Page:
As women, we spend a lot of our lives resenting our fertility. We dread our monthly cycles, take pills to avoid pregnancy, and either skip or complain about our yearly well visits to the gynecologist. I was out of college before I abandoned this mentality -- that fertility is akin to an illness, in a sense -- and began to celebrate it for the beautiful symphony it is, cramps and all. Here is the story of my journey from infertility to conception, and three ways that you, too, can become an advocate for your fertility.
Avoid hormonal birth control methods.
At the age of 18, I thought I was old enough to have a sexual relationship with my boyfriend, but I certainly wasn't old enough to have a baby, so I started taking oral contraceptives. When I eventually stopped taking the Pill at age 23, I had, for the first time in five years, the opportunity to see how my natural menstrual cycle functioned -- or didn't function, as it were.
Hormonal contraceptives have been touted as a way for women to regulate their menstrual cycles and take control of their fertility. On the contrary, what these contraceptives actually do is to eliminate menstrual cycles and essentially render women temporarily infertile. By suppressing ovulation, contraceptives may mask underlying hormonal issues. When she decides she wants to become pregnant, she might realize that she has issues that need to be addressed before she can conceive -- issues that hadn't been obvious because she hadn't been menstruating.
Chart your menstrual cycles.
I began charting my menstrual cycles in preparation for using Natural Family Planning with my soon-to-be husband. Healthy women generally see a week or so of fertile cervical mucus leading to a temperature shift that indicates ovulation around day 14. I, on the other hand, had patches of fertile cervical mucus lasting for weeks at a time and leading to ovulation anywhere from day 17 to day 50 of my cycle. It was as if my body kept preparing itself for ovulation but had trouble actually achieving it.
Women have natural signs that indicate when ovulation is about to occur and confirm when it actually has. Charting these signs gives women crucial insights into their fertility. Charts can indicate anything from thyroid dysfunction to low progesterone to the altogether absence of ovulation. They can allow couples to time intercourse to achieve or avoid pregnancy, and they give women the power to know to the day (even, for some, to the hour) when they will start menstruating in a given cycle. For more information on charting, read this tutorial.
Don't rely on your doctor.
When I first visited my doctor about my irregular cycles, she indicated that she had no solutions to offer me other than using contraceptives to "regulate" my period and the fertility drug Clomid to "regulate" my ovulation when my husband and I were ready to conceive. I was not interested in an artificial fix, but rather a diagnosis of the underlying problem. By ruling out other possibilities through blood tests with my doctor, tuning into my symptoms, and doing my own research, I was able to conclude that my fertility issues were caused by estrogen dominance.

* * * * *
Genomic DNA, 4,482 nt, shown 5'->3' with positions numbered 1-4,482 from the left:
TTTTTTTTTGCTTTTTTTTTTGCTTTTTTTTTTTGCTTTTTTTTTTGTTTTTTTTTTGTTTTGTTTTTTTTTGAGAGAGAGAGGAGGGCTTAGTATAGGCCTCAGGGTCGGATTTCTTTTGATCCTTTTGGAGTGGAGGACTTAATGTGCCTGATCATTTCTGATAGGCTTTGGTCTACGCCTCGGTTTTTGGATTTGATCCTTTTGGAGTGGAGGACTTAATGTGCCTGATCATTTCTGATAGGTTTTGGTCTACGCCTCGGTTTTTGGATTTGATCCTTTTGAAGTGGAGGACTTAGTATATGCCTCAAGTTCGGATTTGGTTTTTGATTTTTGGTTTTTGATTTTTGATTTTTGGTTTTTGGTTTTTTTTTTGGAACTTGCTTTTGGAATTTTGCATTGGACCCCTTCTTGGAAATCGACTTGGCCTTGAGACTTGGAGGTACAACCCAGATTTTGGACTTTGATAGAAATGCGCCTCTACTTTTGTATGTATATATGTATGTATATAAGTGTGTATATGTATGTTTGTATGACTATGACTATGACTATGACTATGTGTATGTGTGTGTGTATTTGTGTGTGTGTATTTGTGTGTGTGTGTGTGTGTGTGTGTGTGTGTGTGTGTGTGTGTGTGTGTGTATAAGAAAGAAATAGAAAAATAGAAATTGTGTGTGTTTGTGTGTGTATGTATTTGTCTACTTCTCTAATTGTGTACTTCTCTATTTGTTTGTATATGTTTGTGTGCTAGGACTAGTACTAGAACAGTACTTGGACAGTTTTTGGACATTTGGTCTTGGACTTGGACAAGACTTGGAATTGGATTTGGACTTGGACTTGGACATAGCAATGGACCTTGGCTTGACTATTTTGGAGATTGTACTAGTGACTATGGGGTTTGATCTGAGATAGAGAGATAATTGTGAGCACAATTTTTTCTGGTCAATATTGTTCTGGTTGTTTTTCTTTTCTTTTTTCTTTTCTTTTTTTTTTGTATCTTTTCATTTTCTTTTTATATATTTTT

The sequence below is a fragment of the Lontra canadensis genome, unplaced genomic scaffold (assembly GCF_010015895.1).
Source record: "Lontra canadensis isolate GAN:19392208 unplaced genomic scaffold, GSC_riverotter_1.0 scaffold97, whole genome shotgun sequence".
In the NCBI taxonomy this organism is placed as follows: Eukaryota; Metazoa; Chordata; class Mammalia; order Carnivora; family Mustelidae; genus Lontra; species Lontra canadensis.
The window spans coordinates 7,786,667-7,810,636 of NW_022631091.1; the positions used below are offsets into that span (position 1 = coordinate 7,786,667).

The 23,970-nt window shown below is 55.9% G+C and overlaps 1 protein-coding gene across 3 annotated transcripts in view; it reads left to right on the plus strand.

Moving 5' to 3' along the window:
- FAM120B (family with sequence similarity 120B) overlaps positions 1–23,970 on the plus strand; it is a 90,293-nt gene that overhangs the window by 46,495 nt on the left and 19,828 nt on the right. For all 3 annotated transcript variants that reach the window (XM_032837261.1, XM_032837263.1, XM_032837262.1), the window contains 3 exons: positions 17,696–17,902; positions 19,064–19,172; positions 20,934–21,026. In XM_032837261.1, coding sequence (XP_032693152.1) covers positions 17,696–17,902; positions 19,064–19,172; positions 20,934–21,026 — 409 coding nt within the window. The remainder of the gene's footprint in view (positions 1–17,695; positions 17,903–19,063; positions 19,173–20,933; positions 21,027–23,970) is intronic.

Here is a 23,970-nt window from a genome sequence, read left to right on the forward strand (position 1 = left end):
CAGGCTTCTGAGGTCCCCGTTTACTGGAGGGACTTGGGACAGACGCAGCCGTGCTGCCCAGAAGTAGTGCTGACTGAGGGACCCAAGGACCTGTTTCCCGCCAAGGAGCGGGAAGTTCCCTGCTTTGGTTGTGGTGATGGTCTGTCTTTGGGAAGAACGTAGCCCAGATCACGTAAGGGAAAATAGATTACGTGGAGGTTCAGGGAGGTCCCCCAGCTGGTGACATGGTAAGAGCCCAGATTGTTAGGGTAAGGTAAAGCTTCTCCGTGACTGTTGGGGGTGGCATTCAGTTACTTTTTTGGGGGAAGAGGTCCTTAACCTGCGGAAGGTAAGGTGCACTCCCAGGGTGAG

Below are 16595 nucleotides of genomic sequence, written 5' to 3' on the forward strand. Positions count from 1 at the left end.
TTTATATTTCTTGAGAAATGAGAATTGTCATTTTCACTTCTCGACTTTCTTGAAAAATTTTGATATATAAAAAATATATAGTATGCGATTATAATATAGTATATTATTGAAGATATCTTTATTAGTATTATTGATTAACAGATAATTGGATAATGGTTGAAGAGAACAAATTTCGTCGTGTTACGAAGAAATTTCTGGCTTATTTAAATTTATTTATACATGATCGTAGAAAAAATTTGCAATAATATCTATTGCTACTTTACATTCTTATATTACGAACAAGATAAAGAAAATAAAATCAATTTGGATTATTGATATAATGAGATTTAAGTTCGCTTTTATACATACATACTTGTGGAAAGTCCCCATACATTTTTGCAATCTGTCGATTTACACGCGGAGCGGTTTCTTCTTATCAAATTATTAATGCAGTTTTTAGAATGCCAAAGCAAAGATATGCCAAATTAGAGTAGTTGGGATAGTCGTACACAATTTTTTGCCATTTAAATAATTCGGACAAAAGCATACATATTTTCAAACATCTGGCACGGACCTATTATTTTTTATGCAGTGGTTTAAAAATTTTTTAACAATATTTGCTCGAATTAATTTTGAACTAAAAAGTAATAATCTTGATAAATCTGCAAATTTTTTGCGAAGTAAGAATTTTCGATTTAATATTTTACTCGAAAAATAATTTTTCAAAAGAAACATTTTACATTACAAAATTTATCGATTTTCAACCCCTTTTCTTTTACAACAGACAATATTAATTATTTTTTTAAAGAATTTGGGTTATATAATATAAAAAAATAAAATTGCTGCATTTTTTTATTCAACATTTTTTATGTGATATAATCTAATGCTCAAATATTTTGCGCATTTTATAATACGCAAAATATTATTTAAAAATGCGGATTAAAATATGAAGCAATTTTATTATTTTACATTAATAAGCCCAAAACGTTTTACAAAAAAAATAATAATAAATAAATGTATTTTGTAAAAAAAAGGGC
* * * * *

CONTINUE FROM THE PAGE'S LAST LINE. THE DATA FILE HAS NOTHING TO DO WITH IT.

Of course it is extremely important to make regular visits to a gynecologist, and these doctors do generally have our best interests at heart. Unfortunately, doctors are often quick to prescribe synthetic medications that will eliminate patients' presenting symptoms, but they do not necessarily have the time to actually dig deeper and find solutions that will take care of the root problems. Rather than relying on their doctors to do the digging, sometimes women need to use the resources available to them to investigate themselves.
As for me, my research showed that a possible solution to my hormonal imbalance was to increase the progesterone in my system, thereby balancing out the extra estrogen. Preferring not to get this extra progesterone synthetically, I began using a natural progesterone oil called Progessence Plus, made from wild yams. On day 18 of my next cycle, I had a healthy ovulation, and ten days later, my husband and I were ecstatic to discover we had conceived our first baby!
Now, as I anticipate the arrival of our little girl, I am so grateful that I got to the root of the problem, rather than putting a Band-Aid over the symptoms. I have become my own fertility advocate and pray that other women will choose to do the same.
More on Estrogen Dominance: DrLam.com
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